Riverside scares up some radio
By Claire Dietz
Radio may not be a huge American pastime anymore, but Riverside Theater hopes to bring back the idea of staged radio.
It Came From Riverside Theater is a live rendition of staged old-time radio featuring short sketches, commercials, chills, Edgar Allen Poe’s “The Raven”, and a live band. The show will run at 7:30 p.m. Friday and Saturday at Riverside Theater, 213 N. Gilbert St.
“Most of the stuff you’re going to be seeing this year is going to be different from what Riverside has done before,” said Sam Osheroff, the Riverside artistic director. “We wanted to offer something for Halloween, and I wanted to do something in the style of old-time radio and stage, because it is totally different, and fun, and iconic that we’re doing some of the dated materials and that’s fun.”
Riverside didn’t want a blow-by-blow autobiography, Osheroff said, instead aiming to not toe the line of the typical biographical narrative.
“I didn’t want one person sitting up there saying, ‘When I was a kid, this and this happened,’ ” he said. “It has to be performable, has to have a visual and possibly a musical element to it. We wanted to push it closer to performance art, some of it. What we asked people to shy away from were the sincere narrative, the sincere memoir. That’s a good place to start, but we want it more fictionalized, more theatrical, more explosive, more of a visual element. ”
Director Patrick DuLaney said he was greatly inspired by the Sandbox Artist Collective of Seattle.
After collaborating closely with Osheroff, DuLaney was ready to present this new medium to the Iowa City theater community, which challenges the actors with its “very melodramatic, very fun” old-style acting.
“Because it’s a radio show — even though the audience will be watching us — the emphasis is placed on the voice,” Osheroff said. “You use the top of the range, bottom of your range, and everything in between.
“Another thing is it has a sort of time-capsule effect,” Osheroff said. “We’re using commercials from the 1940s, like, ‘Of all the doctors, which cigarette do you smoke, doctor?’ It’s an interesting time capsule in seeing what life was like in the 1940s … It’s a fascinating time and place to look at where we were 70 years ago.”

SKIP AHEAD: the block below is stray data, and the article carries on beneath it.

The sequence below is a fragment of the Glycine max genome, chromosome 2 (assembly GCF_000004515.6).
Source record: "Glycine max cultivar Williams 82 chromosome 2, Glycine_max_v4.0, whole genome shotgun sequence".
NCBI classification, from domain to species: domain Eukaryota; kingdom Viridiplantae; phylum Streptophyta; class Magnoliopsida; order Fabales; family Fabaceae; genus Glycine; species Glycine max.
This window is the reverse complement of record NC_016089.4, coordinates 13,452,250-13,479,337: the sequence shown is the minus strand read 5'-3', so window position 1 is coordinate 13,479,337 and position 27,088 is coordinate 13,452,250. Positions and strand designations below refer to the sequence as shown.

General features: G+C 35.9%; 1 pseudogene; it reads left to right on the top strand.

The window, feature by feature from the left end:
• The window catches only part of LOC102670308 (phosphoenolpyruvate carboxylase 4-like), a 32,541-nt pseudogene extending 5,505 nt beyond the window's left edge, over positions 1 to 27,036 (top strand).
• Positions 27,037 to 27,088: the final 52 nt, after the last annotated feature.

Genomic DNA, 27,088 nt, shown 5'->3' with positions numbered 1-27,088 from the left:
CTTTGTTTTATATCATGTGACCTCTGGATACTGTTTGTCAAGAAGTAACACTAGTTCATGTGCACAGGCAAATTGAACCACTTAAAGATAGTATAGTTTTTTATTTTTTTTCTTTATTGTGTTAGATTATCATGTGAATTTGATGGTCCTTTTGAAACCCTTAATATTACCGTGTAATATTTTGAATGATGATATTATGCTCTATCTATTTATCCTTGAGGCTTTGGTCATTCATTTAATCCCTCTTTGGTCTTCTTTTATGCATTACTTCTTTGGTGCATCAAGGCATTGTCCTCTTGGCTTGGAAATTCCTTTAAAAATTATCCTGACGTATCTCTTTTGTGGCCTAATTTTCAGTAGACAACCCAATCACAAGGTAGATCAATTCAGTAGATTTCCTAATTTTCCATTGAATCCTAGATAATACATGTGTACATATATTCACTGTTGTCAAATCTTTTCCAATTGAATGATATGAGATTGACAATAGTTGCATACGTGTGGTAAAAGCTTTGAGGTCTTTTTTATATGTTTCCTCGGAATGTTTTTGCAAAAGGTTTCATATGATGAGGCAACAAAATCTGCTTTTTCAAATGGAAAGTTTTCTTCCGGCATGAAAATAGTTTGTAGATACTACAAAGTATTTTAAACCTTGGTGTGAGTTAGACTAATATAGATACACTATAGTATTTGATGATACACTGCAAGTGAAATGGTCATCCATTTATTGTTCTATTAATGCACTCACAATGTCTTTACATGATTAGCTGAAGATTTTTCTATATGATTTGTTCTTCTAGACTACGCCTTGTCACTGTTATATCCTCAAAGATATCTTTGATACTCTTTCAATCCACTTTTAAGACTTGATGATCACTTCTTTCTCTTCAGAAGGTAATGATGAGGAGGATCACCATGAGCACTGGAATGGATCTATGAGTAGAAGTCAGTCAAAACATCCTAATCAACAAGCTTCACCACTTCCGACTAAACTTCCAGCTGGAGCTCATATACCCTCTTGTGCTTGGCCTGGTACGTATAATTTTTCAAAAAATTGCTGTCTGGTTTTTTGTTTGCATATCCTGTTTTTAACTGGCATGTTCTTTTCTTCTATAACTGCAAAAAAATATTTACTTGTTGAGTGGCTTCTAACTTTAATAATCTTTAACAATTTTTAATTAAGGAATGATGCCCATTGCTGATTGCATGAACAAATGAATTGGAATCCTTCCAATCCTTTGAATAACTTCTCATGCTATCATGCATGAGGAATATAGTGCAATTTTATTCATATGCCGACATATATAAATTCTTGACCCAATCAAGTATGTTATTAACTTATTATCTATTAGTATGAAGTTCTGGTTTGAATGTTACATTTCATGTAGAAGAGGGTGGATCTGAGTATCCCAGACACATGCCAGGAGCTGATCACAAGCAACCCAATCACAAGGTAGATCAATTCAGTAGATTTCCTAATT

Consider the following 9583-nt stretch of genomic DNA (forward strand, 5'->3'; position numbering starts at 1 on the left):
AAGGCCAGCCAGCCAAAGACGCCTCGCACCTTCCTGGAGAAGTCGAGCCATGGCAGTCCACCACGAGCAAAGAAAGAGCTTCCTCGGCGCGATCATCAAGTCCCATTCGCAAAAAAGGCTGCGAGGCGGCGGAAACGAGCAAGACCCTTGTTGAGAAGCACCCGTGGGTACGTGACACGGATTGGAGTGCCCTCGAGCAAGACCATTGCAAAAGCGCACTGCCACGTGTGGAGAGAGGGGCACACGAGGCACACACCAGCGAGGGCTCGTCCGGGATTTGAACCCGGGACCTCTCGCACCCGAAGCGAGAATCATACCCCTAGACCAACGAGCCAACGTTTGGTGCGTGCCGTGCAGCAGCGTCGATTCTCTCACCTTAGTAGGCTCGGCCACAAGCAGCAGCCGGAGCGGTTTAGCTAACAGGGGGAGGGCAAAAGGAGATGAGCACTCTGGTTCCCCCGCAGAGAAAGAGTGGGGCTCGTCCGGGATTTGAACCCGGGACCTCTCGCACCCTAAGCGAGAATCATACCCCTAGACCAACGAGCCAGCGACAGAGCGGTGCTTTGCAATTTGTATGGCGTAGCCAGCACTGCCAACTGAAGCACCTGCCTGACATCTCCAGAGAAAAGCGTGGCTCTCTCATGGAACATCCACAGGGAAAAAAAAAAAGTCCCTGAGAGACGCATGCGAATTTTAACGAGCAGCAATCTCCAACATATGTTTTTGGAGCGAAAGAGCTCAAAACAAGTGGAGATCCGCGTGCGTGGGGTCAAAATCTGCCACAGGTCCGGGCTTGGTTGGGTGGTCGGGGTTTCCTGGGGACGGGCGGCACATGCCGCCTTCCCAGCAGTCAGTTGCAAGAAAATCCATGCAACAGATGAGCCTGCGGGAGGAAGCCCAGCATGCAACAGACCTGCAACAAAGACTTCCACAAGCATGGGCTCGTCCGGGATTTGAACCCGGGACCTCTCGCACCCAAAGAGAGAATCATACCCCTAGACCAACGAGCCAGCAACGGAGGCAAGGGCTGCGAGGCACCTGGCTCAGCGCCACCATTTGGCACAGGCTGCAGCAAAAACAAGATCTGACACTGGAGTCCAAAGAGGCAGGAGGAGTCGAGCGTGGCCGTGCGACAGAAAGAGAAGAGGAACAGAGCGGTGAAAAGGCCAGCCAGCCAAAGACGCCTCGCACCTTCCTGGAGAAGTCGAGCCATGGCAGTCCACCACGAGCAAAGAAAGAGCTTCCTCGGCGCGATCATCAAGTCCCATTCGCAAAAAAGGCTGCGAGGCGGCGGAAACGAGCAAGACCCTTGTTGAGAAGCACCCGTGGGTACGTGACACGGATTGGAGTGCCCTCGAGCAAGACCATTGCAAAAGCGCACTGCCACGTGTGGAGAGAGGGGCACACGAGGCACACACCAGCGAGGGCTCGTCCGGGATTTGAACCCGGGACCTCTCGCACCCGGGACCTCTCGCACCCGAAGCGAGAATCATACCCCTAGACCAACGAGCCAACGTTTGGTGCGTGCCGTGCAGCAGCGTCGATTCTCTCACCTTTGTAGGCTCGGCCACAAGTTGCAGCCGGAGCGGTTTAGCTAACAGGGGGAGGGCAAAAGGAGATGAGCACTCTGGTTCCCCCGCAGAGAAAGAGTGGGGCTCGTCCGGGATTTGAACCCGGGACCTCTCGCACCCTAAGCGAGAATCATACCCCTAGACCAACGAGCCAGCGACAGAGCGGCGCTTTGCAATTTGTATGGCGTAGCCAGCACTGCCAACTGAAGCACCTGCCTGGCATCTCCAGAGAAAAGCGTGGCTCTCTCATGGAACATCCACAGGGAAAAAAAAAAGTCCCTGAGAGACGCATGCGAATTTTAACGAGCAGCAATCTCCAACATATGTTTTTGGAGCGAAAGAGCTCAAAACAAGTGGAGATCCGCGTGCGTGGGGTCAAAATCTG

DuLaney aims to expand this event in the near feature, bringing staged old-style radio to Iowa City regularly.
“I think the title we’re doing is the River Dog Radio Players or the River Dog Series,” DuLaney said. “We’re hoping that however many times a year, usually centered on a holiday, we’ll do an evening of radio plays with a small group of actors. It’s kind of a variety show, there’s some scripts, poetry, and some singing.”
One actor in the production, Robyn Calhoun, said that while difficult, providing the audience with a new take on Halloween is “a little funny, a little eerie, and a little melodramatic.”
“The radio aspect of this show is particularly challenging because, even though the audience will be in the room with us, it has to be played for the listener,” Calhoun said. “That puts a lot of pressure on an actor to bring everything her character needs to convey through her voice. Body language and facial expressions are tools that must be put away, and that is a difficult — and admittedly scary — prospect.”
DuLaney anticipates the possibilities the night holds: a full Abbott and Costello Haunted House radio hour; with singers belting out That Old Black Magic and a jazz band onstage with the actors.
“The audience should expect to laugh,” DuLaney said. “[They should] expect a great story to be told but expect actual chills here and there. We’re doing a couple scary pieces, but overall, it’s a very pleasant, fun evening. Sit back, relax. We’re closing with Edgar Allen Poe’s ‘The Raven.’ We’re considering asking the audience members to close their eyes and just experience it.”
Visit dailyiowan.com to see a video with the It Came from Riverside Theatre cast and crew.
It Came From Riverside Theater
When: 7:30 p.m. Friday and Saturday
Where: Riverside Theater, 213 N. Gilbert